Break point

Coming off back-to-back state finals appearances, the girls tennis program is looking to start West High’s newest dynasty with a blend of experience and young talent.

While Gross plans to retire from coaching in the near future, head coach Amie Villarini and the girls tennis team are just getting started.

Villarini, a ’97 West grad, took over the girls tennis program in 2013 from guidance counselor Kay DiLeo, eager to enhance her players’ mental approach to the game.

“I was just trying to come in and maintain that winning tradition, if anything maybe adding to it a little more,” Villarini said. “Some of the things that I’ve added which we’ve never done in the past … is actually taking videos of the players and their matches and using Hudl and doing video analysis.”

Watching film is just one part of what Villarini refers to as “commanding the court.” In singles matches, being a strong and confident player is crucial in order to dictate the style of the match, something newcomer Ella DeYoung ’23 has been working towards for her freshman season.

“Being confident with your game is something I’ve really been trying to work [on],” DeYoung said. “Just playing my game and being aggressive, coming up to the net and things like that.”

Being confident with your game is something I’ve really been trying to work [on]. Just playing my game and being aggressive, coming up to the net and things like that.”

— Ella DeYoung '23

With DeYoung and the rest of the varsity team playing club tennis, Villarini places a lot of her trust in the hands of the Hawkeye Tennis Academy’s [HTA] instructors to prepare her players for the season. The team also benefits from the availability from the HTA’s indoor courts for practice when the weather is inclement.

“I usually stay away from the technique because [the Academy is] coaching the players in their private lessons and stuff,” Villarini said. “I’ll tweak certain techniques things if I notice them, [but] I’m really focused on strategy and the mental side of the game.”

Since Villarini’s hiring in 2013, the program steadily rose in production, culminating in a team state championship in 2018. Captain Jessica Moonjely ’20, who scored the final winning point, and juniors Caroline Chandler and Audrey Koch remember that championship feeling and are certainly eager to reclaim the title in 2020.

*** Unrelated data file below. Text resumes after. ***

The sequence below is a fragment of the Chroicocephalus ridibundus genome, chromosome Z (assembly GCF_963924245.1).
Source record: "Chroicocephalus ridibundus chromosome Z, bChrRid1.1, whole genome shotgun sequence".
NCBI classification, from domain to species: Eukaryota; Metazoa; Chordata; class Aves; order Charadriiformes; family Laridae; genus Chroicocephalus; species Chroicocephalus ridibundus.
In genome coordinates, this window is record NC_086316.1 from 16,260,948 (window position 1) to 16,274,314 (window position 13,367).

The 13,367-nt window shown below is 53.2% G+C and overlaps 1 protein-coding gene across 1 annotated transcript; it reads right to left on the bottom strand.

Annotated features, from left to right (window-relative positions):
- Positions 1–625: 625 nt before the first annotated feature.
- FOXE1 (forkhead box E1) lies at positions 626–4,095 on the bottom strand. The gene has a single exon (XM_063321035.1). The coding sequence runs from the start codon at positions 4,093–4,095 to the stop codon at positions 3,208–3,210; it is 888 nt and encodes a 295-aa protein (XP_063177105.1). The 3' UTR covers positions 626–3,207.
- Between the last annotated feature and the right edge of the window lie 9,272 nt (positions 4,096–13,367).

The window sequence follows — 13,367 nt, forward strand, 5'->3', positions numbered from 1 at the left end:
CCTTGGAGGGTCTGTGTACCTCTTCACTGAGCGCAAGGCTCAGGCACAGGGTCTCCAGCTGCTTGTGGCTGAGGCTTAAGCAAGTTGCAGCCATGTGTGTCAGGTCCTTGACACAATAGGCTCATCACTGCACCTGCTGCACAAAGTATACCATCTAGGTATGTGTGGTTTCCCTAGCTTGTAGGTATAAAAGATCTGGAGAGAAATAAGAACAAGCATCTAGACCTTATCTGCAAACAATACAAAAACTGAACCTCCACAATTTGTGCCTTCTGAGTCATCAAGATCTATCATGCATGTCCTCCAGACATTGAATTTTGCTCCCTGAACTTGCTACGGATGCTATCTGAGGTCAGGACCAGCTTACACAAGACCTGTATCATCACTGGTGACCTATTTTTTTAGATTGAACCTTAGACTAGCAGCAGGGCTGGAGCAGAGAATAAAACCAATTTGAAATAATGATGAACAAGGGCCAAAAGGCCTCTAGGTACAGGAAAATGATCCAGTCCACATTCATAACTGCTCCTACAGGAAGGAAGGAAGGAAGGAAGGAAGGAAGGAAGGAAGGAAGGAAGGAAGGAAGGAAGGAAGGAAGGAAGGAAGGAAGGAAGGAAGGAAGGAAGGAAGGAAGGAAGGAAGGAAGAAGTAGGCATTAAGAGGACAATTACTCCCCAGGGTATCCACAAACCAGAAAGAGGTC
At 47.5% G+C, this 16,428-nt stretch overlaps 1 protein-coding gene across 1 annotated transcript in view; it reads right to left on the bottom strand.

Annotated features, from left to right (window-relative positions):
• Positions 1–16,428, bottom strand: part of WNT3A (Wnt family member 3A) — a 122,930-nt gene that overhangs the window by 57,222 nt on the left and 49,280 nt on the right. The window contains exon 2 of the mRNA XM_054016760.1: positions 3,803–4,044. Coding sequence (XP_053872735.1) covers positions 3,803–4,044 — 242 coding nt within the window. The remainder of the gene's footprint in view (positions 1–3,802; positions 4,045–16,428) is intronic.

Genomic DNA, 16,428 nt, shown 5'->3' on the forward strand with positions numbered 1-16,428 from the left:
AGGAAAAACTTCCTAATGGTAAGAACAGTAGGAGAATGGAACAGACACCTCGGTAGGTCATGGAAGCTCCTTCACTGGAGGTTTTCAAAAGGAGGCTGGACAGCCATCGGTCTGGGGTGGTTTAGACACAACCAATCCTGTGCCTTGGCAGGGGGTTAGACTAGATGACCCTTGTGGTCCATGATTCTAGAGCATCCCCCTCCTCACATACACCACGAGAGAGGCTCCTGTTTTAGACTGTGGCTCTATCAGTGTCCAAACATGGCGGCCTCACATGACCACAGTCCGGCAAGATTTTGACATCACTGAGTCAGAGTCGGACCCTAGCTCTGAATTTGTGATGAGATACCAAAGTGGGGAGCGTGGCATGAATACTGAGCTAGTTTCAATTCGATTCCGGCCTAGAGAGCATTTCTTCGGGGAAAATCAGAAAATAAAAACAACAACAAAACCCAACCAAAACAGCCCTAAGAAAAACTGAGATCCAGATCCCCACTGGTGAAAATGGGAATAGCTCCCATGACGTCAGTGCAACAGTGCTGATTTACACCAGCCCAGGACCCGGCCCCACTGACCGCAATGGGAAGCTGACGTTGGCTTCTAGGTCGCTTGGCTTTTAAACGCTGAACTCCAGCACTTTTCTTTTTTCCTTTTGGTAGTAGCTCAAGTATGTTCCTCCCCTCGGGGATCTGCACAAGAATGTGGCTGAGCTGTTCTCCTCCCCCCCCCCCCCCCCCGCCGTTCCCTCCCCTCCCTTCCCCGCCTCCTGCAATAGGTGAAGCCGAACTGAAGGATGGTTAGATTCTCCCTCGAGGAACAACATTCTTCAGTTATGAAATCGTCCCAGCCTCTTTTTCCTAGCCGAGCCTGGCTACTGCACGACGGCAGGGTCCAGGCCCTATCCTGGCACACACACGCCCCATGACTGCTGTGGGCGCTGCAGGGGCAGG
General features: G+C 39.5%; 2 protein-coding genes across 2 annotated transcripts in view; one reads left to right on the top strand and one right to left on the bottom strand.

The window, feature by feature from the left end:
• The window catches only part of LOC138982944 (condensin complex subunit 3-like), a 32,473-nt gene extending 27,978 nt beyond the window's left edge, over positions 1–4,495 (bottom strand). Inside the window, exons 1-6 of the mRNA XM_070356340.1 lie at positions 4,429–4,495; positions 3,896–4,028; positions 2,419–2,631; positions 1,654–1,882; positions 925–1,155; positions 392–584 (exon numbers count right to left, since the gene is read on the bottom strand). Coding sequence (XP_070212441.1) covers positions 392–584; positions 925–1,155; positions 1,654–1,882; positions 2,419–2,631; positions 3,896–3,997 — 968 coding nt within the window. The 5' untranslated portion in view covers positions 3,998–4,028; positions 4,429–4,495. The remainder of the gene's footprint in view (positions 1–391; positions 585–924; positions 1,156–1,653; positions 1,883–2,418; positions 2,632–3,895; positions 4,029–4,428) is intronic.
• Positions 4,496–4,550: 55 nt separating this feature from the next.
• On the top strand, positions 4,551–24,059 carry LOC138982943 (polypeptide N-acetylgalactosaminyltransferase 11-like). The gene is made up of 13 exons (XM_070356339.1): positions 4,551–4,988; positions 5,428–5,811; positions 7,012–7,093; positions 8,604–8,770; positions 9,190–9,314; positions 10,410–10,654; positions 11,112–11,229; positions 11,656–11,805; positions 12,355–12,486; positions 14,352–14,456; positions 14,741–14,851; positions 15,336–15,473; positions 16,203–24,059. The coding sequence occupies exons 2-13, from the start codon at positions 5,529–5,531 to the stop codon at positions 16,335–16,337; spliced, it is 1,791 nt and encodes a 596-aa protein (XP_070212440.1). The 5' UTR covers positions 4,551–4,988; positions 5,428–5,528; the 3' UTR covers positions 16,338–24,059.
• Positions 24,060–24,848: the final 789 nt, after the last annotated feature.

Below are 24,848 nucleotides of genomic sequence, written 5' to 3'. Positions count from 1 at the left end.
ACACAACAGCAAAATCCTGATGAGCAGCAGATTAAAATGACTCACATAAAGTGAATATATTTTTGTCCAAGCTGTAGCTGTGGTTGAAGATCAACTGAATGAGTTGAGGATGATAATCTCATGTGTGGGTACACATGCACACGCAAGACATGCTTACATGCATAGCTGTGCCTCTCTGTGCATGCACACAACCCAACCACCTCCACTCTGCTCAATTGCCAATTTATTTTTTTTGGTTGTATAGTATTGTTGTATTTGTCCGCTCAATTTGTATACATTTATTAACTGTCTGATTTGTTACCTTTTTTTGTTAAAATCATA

“It was a really great feeling, and it was also the year that I was on the same team as my sister Emma [Koch ’19],” Koch said. “A couple of the girls on that team I had grown up with, so [that] definitely made it super special. Having that feeling definitely gives you something to work for.”

Unlike Gross’ dynastic program, few fans outside of West expected the Women of Troy to win the title over Ames in 2018, and even more were surprised to see the team return to the state final in 2019 for a rematch with their top player injured.

After back-to-back finals appearances, Villarini’s well-kept secret is out now. With three talented freshmen accompanying DeYoung on next year’s varsity team, the rest of the state will be put on notice soon enough. This team has talent, experience and, most importantly, they know they belong.

“I think we have pretty high expectations for ourselves, especially after falling a little bit short last year to Ames and it came down to tiebreakers,” Koch said. “I definitely think we have a little bit of a chip on our shoulder.”

I think we have pretty high expectations for ourselves, especially after falling a little bit short last year to Ames and it came down to tiebreakers. I definitely think we have a little bit of a chip on our shoulder.”

— Audrey Koch '21

Unfortunately, the girls will have to wait until next season to make their statement at the high school level. Amid the COVID-19 outbreak, all spring sports have been cancelled.

“These are just really unprecedented times, historic times,” Villarini said. “We’re learning a lot about ourselves as humanity, about what’s important and what we take for granted.”